Button elaborates on this Kubrickian referencing in relation to one of the most dramatic pictures of the series, The Labyrinth #40: a double escalator in Chai Wan station viewed from below shot with an f22 aperture—whose wide depth of field brings all elements into sharp focus—over two seconds to smooth the escalators into flat, black strips.

There is so much poetry infused in this subterranean network, saturated not only with the colours that connect to the land through which it cuts, but with histories, big and small, personal and profound, fleeting and unforgettable.

And yet those night-lit, analogue textures also bring to mind the charged, frenetic yet romantic view of the city through the eyes of Christopher Doyle, the cinematographer behind some of Wong Kar Wai's most iconic films.

A metallic door in Causeway Bay station in Hong Kong features a glitch of yellow light spilling down its centre.

Christopher Button, The Labyrinth #29, Hong Kong (2021). Courtesy Blue Lotus Gallery.

Take the sharp, grey stairwell of Causeway Bay in The Labyrinth #25 viewed upwards from a landing below, softened somehow by those ubiquitous silver tube lights that paradoxically glow warm—a golden glitch that sweeps down The Labyrinth #29's focus on a metallic door, also in Causeway Bay.

You could imagine Brigitte Lin's iconic 'Woman in Blonde Wig' character from Chungking Express (1994) stumbling down each step one tumultuous night, a hand stroking the tiles for comfort, trailed by the thick, humid air and tapestries of ambient, urban noise of the world above.

Stairs captured from below are lit up by tubes of light in an underground station.

Christopher Button, The Labyrinth #25, Hong Kong (2021). Courtesy Blue Lotus Gallery.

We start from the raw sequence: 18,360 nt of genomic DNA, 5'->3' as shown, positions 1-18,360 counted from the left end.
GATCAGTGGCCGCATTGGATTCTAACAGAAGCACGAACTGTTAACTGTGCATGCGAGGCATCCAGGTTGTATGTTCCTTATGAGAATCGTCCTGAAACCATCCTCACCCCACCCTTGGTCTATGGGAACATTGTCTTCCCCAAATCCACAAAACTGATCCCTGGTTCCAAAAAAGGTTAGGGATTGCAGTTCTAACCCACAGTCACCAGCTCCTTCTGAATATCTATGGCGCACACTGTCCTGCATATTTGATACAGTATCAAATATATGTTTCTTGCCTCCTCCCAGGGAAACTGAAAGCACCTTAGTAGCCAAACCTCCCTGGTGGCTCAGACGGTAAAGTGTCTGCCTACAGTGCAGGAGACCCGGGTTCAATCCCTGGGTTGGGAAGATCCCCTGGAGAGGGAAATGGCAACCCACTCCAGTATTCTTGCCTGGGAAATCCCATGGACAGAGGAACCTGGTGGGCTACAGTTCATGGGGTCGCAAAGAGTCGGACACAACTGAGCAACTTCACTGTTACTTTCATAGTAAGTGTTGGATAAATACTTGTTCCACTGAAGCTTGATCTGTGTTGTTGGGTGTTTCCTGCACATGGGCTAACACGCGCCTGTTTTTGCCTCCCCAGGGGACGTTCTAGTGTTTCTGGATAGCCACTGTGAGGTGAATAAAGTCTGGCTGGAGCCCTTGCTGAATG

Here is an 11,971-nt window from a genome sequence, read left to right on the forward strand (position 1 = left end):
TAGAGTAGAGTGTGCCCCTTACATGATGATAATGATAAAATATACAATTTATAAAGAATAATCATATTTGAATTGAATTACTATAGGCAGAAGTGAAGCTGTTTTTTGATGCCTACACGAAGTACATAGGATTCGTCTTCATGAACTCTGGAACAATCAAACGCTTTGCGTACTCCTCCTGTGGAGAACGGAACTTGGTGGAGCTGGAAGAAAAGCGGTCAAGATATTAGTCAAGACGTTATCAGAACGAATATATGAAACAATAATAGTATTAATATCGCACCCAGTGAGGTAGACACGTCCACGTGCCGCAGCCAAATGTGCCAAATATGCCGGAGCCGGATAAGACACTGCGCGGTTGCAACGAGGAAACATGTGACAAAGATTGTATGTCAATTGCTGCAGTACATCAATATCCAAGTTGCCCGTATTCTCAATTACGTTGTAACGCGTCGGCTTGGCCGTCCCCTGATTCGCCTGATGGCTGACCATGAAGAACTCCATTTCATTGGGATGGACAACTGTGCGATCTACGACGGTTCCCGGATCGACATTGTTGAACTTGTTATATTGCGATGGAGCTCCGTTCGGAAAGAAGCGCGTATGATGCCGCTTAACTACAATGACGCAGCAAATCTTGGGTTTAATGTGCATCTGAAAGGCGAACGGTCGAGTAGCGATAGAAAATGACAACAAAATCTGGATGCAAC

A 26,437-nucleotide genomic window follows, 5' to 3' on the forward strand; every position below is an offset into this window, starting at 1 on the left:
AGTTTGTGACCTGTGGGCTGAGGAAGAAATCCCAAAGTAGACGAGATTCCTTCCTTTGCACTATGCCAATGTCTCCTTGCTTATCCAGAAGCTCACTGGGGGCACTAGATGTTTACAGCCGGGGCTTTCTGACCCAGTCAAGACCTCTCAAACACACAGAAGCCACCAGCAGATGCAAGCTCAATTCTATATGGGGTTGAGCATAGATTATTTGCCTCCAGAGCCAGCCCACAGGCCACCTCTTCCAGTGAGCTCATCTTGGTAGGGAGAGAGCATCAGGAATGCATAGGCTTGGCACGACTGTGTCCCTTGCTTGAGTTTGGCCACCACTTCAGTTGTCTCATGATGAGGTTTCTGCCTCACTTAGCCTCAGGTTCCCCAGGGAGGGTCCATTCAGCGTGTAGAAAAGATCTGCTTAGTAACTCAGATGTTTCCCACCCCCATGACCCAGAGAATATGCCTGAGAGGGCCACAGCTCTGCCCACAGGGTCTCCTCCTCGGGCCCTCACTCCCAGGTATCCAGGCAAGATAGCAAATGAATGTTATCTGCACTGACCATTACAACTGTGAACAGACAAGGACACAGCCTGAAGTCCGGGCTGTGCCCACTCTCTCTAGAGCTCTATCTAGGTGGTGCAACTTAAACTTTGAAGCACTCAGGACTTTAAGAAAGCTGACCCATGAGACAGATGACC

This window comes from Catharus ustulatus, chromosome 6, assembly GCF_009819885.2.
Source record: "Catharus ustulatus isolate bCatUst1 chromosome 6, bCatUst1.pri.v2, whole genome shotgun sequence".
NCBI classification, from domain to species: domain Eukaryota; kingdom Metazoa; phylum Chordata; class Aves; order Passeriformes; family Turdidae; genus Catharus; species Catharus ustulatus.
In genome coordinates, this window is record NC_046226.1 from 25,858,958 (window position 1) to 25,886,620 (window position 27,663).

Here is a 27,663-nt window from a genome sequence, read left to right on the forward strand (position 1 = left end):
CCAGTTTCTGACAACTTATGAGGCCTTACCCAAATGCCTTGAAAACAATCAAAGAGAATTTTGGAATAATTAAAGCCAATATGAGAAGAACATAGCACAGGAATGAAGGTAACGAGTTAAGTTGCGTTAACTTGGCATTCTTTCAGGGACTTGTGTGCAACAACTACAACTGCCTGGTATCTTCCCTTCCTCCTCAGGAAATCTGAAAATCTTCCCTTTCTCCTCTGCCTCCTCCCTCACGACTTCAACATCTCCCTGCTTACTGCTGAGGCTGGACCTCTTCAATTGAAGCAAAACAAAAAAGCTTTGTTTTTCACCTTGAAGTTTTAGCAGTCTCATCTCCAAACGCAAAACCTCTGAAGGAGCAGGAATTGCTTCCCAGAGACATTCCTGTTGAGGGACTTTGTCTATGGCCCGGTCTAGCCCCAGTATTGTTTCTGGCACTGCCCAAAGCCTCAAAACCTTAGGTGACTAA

Of course, such off-kilter romance is but an indulgent escape these days, when thinking about the scenes that Hong Kong has witnessed in these stations more recently. Like that unforgettable summer's night in 2019 amid the city's intensifying political demonstrations, when 100 men in white T-shirts stormed Yuen Long MTR station and beat young protestors, journalists, and unfortunate bystanders, injuring 45.

These stations have seen so much, which is unsurprising in a city that relies on its matrix to move and stay connected: a lifeline that spreads through the territory like veins.

A diptych by Christopher Button features two photographs of a corridor in Causeway Bay station in Hong Kong, the walls gleaming shiny purple and lit up by rings of light on the ceiling.

Christopher Button, The Labyrinth #26 & #27, Hong Kong (2021). Courtesy Blue Lotus Gallery.

Besides, that tactility of the MTR's tiles has been replaced in newer stations for smooth, shiny surfaces, as captured in Labyrinth #12 and #13, a diptych that charts a bright, white roundabout in Causeway Bay—an image that speaks to that ominous Kubrickian sense of a future hurtling at you from behind a corner.

Of course, some iconic stations conflate the shiny new with the tiled old, as in The Labyrinth #26 and #27, a diptych showing the purple corridors of Causeway Bay, the lower half of the walls clad in that classic, coloured inlay—a midway point between Hong Kong's past and present.

Christopher Button, The Labyrinth #36, Hong Kong (2021). Courtesy Blue Lotus Gallery.

No wonder Button's turning these pictures into a book. There is so much poetry infused in this subterranean network, saturated not only with the colours that connect to the land through which it cuts, but with histories, big and small, personal and profound, fleeting and unforgettable.—[O]